Indian Prisons Serve As Warehouses For The Innocent, Study Finds

The scandalous level of undertrial incarceration is not a flaw, but a feature of the criminal process in India: Abhinav Sekhri.

A prisoner waiting to be released. (Photographer: Ahikam Seri/Bloomberg News)
A prisoner waiting to be released. (Photographer: Ahikam Seri/Bloomberg News)

In one of his much cited judgments of 1977, renowned Supreme Court judge VR Krishna Iyer said “if public justice is to be promoted, mechanical detention should be demoted”. In another he said, “the basic rule is bail, not jail”. That year undertrials constituted 55% of the prison population in India.

The bail-not-jail cry has since been often repeated in Indian courts, as recently as last month when Justice DY Chandrachud of the Supreme Court pronounced that “the writ of liberty runs through the fabric of the Constitution.”

“Deprivation of liberty even for a single day is one day too many,” said the judge while granting bail to media entrepreneur Arnab Goswami after a week in custody.

Goswami got lucky.

69 of every 100 prisoners in India are undertrials—accused but yet to be tried or convicted. Of them, 28 will get out in three to six months of incarceration. 14 will spend between one and three years behind bars, despite not having been proven guilty yet.

Not since 1980 has the proportion of undertrial prisoners dipped below 60%. In some states like Delhi and Bihar, eight of 10 prisoners are undertrials, according to 2019 NCRB data.

While these figures are damning of India’s judicial system, they are not the worst of it, according to a paper by Delhi-based lawyer Abhinav Sekhri that finds “the scandalous level of undertrial incarceration is not a flaw, but a feature of the criminal process in India.”

“... prisons are not sites of rehabilitation but instead serve as warehouses for the innocent.”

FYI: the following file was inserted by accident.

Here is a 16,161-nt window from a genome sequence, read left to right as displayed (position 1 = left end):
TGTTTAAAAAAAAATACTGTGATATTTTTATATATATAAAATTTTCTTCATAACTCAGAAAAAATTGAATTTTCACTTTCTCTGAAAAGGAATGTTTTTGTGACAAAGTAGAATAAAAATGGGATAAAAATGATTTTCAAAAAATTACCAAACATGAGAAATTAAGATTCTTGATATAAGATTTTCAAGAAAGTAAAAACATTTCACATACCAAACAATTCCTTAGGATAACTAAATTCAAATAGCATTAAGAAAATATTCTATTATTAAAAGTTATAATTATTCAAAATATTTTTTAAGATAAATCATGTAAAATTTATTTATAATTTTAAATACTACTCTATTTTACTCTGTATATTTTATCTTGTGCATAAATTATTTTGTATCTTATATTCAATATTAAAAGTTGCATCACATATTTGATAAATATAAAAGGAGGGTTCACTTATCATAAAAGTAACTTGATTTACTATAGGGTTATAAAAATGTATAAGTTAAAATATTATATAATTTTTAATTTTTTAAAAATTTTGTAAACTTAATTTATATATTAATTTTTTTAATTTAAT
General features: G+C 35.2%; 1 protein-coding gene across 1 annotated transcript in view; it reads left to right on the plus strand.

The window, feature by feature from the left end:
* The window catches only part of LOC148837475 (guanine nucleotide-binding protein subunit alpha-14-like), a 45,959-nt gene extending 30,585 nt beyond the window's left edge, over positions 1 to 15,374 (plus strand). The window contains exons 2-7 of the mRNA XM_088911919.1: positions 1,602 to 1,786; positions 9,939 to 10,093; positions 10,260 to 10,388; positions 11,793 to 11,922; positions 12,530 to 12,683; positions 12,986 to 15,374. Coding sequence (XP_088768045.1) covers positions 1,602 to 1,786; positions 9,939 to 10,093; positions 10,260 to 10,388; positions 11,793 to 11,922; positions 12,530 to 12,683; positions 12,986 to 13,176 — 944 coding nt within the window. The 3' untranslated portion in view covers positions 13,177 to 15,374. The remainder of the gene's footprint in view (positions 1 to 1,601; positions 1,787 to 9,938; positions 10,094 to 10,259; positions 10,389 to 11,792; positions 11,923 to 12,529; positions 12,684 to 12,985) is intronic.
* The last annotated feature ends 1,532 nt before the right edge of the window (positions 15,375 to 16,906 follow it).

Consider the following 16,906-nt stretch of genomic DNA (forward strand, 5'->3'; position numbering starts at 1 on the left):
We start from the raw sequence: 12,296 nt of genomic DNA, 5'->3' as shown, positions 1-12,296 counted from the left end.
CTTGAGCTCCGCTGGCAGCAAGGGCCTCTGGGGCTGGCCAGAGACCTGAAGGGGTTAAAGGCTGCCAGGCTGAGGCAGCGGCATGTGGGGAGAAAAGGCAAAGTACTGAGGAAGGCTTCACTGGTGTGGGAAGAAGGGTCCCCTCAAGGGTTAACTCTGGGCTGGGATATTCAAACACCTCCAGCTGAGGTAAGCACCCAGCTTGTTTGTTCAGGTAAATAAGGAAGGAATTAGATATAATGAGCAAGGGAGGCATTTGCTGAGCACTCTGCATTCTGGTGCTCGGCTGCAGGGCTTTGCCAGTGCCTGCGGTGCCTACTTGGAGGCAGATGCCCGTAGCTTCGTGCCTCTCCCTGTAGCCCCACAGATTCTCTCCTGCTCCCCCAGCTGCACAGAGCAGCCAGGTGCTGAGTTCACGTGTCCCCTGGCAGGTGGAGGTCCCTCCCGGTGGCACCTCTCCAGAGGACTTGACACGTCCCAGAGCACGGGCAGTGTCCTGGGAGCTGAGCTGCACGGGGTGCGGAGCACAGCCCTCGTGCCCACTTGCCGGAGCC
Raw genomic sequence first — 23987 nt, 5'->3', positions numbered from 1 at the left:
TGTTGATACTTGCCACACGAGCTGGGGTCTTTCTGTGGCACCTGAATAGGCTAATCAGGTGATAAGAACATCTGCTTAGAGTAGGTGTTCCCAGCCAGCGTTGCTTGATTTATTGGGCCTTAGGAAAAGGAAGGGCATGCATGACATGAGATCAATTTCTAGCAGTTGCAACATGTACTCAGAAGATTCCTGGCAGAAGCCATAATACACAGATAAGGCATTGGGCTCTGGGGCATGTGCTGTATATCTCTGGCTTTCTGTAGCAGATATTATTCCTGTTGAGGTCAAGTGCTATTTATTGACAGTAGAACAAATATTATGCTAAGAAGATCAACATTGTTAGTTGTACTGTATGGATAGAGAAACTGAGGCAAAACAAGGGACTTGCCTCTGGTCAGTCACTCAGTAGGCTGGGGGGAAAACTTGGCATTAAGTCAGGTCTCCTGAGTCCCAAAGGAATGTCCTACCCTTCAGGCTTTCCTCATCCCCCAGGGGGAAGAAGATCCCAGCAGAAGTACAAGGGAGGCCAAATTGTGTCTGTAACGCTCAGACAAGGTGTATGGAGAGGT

Sekhri explains, in the paper and subsequently in an interview with BloombergQuint, that undertrials constitute a high proportion of prison population for reasons that go beyond the general problem of high pendency, case delays, corruption, lack of prosecutorial oversight, understaffed judiciary and other such endemic inefficiencies in India’s judicial system.

The stable rise in prison population suggests that the increase is not down to specific tweaks, such as changes in bail laws, but is arguably a reflection of a systemic preference for these outcomes.

To summarise Sekhri’s paper in brief:

Criminal Law
The absence of clear rules determining what kinds of offences should permit arrest without any prior warrant and/or deny a presumption of bail enables the easy deprivation of liberty for non-serious crimes.

280 offences within India’s Penal Code are cognizable (arrest without warrant) and 190 are cognizable and non-bailable. Simple offences such as theft are classified as cognizable and non-bailable. This classification of theft directly contributed to over 30,000 undertrial prisoners in 2019.

There has been no revisiting of the classification of offences in the Penal Code, despite this having been identified as an issue as long ago as the 78th Law Commission Report of 1979.

In fact, several new laws such as the Aadhaar Act or even Uttar Pradesh’s much criticised law against inter-faith marriages include cognizable, non-bailable offences. Even tax laws, such as the Central Goods and Services Act, 2017 provide that offences such as alleged evasion are cognizable and non-bailable.

Police And Judiciary

The standards regulating arrest-discretion for a police officer make it apparent that the scope is practically boundless and tailored to the subjective belief of the officer.

Across India, a presumption of bail does not exist for all offences, and the legal regime denies it for even those cases where the offence might be punishable up to only three years imprisonment.

A preference has been made for loose standards which confer judges with the widest possible discretion, which has meant that there are no clear rules within statutes to guide exercise of power, both in respect of the grant of custodial remand and the related issue of considering bail.

Judges are not required to adhere to any time limits while deciding bail applications nor are they required to pass detailed orders reasoning why bail applications are refused; however, reasons are expected where bail applications are allowed

Data suggest that judges are extending custodial remands for the whole duration of the investigative period, regardless of whether or not bail applications are filed and regardless of whether any investigative purpose will be served through granting such custody.

The law confers upon the police wide powers of arrest without warrant, privileges custody for investigative purposes, does not carry any clear presumption of bail but rather enables granting custody to serve as a default option for judges. As a result, our prisons are not reformatories but more akin to warehouses, where undesirable classes are stocked for varying lengths of time.

Watch the interview with Abhinav Sekhri here...